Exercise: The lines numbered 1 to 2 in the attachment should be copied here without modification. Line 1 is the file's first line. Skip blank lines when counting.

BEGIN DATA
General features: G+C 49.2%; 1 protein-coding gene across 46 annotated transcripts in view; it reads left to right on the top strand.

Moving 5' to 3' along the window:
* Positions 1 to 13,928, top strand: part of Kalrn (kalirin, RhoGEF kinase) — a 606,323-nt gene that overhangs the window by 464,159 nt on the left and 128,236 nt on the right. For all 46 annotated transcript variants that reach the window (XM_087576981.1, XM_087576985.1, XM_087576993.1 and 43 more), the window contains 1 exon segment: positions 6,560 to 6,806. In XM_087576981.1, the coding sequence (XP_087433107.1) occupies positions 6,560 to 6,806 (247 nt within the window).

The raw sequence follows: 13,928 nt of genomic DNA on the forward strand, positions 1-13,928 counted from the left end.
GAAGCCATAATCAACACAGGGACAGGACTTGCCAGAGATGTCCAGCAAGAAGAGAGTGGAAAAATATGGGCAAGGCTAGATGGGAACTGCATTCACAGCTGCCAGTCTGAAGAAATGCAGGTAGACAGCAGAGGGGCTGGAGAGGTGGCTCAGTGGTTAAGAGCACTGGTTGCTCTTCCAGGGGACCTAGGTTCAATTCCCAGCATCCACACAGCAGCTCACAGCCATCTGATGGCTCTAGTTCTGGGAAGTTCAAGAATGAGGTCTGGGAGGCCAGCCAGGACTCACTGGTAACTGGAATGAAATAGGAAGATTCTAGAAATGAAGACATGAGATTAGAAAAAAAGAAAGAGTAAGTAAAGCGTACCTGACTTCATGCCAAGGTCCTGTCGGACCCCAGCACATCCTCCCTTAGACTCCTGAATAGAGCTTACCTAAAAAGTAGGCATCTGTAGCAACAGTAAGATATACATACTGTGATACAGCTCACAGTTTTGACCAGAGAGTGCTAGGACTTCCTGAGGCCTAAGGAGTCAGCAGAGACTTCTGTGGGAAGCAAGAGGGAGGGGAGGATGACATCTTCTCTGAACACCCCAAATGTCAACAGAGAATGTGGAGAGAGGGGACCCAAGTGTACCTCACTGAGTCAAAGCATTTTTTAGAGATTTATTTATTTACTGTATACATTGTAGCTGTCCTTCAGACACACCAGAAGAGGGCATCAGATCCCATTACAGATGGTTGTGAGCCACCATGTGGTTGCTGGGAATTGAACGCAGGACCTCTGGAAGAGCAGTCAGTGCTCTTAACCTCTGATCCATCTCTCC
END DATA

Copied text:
General features: G+C 49.2%; 1 protein-coding gene across 46 annotated transcripts in view; it reads left to right on the top strand.

Moving 5' to 3' along the window: